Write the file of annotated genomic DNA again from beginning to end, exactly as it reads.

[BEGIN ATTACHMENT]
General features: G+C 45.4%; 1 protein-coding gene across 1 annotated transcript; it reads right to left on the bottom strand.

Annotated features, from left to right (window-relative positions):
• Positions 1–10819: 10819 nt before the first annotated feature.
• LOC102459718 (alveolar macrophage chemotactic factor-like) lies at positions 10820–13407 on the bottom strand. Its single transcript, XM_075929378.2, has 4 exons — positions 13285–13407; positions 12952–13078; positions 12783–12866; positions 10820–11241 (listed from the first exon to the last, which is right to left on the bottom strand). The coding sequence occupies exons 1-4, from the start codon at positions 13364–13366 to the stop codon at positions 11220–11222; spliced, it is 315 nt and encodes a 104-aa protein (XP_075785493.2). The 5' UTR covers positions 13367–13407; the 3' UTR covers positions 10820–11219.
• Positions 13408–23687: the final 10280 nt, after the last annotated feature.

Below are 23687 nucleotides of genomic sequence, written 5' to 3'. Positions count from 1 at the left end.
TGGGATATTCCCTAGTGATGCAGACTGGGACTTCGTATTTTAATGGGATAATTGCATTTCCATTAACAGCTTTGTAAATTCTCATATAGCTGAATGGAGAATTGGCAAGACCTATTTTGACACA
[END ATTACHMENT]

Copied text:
General features: G+C 45.4%; 1 protein-coding gene across 1 annotated transcript; it reads right to left on the bottom strand.

Annotated features, from left to right (window-relative positions):
• Positions 1–10819: 10819 nt before the first annotated feature.
• LOC102459718 (alveolar macrophage chemotactic factor-like) lies at positions 10820–13407 on the bottom strand. Its single transcript, XM_075929378.2, has 4 exons — positions 13285–13407; positions 12952–13078; positions 12783–12866; positions 10820–11241 (listed from the first exon to the last, which is right to left on the bottom strand). The coding sequence occupies exons 1-4, from the start codon at positions 13364–13366 to the stop codon at positions 11220–11222; spliced, it is 315 nt and encodes a 104-aa protein (XP_075785493.2). The 5' UTR covers positions 13367–13407; the 3' UTR covers positions 10820–11219.
• Positions 13408–23687: the final 10280 nt, after the last annotated feature.

Below are 23687 nucleotides of genomic sequence, written 5' to 3'. Positions count from 1 at the left end.
TGGGATATTCCCTAGTGATGCAGACTGGGACTTCGTATTTTAATGGGATAATTGCATTTCCATTAACAGCTTTGTAAATTCTCATATAGCTGAATGGAGAATTGGCAAGACCTATTTTGACACA